Yet even as they pursued the non-white vote, Republicans continually weighed this pursuit against the possibility of alienating white southern voters. By 1963, for instance, the GOP had started to exclude African Americans from strategy meetings; a year later, the party had all but eliminated funding for minority outreach efforts and almost all of its black consultants. By the time the party nominated Barry Goldwater for president after a brutal convention battle, racial minorities, especially black voters, had already determined that the GOP offered no sanctuary for racial minorities. Goldwater, after all, was the same senator who had voted against the most comprehensive civil rights act the nation had ever seen. To position such a figure as the face of the Republican Party was a slap, erasing any goodwill the party’s previous efforts had generated.
Richard Nixon had predicted such a disaster, back in 1962, telling Ebony magazine that it would be a mistake for the Republican Party to “accept the beliefs” of Goldwater and “write off the Negro vote.” A Goldwater win, he argued, would mean that the GOP “would eventually become the first major all white political party. And that isn’t good. That would be a violation of GOP principles.”
That Richard Nixon – later of “Southern Strategy” infamy – would make that observation is telling. It speaks to a deep cynicism that invaded the Republican Party prior to Goldwater’s ascent, and took off after Goldwater’s presidential defeat. The next decade and a half would be defined by a party that veered wildly between centrism and right-wing conservatism and a party that fought an ugly, fierce fight over relationship between civil rights and conservatism. Are we an “inclusive or exclusive tent?” was common question among Republican thought leaders throughout the 1960s and 1970s; on the question of race, the party simply could not agree.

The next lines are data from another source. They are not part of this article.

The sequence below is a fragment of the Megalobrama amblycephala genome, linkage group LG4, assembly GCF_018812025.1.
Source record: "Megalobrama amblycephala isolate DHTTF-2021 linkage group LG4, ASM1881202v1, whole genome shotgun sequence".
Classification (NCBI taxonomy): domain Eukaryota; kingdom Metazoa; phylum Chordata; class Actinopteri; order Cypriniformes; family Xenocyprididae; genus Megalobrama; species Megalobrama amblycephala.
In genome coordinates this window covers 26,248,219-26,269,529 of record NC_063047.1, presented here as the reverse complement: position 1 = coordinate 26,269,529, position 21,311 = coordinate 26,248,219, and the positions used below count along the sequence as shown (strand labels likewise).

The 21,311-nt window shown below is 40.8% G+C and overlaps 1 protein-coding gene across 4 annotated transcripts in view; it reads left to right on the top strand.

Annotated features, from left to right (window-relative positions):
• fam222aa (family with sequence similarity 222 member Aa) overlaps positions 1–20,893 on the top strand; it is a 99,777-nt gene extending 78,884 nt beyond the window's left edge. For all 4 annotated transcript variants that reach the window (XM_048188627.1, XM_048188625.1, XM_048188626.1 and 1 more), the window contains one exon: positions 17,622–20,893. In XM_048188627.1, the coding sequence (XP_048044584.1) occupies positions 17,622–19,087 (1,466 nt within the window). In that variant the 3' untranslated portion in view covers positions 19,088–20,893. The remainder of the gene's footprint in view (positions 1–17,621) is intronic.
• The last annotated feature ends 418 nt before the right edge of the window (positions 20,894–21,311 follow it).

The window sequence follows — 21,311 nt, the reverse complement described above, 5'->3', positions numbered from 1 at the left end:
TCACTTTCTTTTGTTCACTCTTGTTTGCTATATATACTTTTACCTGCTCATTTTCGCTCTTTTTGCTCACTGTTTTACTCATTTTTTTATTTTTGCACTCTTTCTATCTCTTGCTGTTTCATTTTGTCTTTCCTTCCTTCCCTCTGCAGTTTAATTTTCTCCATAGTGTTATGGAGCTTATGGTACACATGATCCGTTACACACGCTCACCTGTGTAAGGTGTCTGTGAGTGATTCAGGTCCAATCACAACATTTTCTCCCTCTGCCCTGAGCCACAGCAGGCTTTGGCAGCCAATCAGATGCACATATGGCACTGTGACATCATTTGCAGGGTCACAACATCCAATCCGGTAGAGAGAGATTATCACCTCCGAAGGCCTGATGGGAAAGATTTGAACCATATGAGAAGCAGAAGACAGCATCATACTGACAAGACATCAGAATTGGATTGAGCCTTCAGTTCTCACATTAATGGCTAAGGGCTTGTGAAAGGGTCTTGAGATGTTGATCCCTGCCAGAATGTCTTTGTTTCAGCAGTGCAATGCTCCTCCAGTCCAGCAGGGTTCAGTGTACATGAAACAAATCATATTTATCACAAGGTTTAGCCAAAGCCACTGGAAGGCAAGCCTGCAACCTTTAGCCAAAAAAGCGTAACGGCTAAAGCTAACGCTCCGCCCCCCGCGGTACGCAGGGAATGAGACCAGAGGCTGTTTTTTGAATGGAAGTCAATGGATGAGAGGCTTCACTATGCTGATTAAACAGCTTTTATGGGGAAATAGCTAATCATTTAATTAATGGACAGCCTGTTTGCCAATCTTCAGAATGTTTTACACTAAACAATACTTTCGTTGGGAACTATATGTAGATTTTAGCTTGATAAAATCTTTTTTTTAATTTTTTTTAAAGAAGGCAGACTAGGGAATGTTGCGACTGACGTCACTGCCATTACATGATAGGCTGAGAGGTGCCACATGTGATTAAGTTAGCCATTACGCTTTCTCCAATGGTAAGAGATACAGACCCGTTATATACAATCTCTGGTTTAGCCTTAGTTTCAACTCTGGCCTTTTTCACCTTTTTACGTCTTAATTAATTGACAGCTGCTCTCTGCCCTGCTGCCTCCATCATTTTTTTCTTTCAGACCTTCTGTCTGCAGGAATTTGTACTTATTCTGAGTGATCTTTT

For every Edward Brooke in the party there was a Strom Thurmond; more important, was the fact that for every racially progressive initiative, there were at least half a dozen discriminatory actions. As Richard Nixon, for example, poured millions into minority enterprise, historically black colleges and universities, and introduced a progressive Family Assistance Plan, he also cut billions from antipoverty programs, opposed an extension of the Voting Rights Act, and nominated two southerners to the Supreme Court with odious civil rights records. Gerald Ford appointed civil rights lawyer William Coleman as Secretary of Transportation and regularly met with black civic and religious organizations but refused to dedicate significant money and time to minority outreach or racial issues. The GOP’s forceful rejection of any attempt to diversify state and local organizations undercut the party’s rhetoric of a “Big Tent” philosophy. Likewise in 1976, the GOP’s black delegates to the national convention denounced the party’s final platform, alienated by Republicans’ unwillingness to attend to matters of race in a sensitive and thoughtful manner.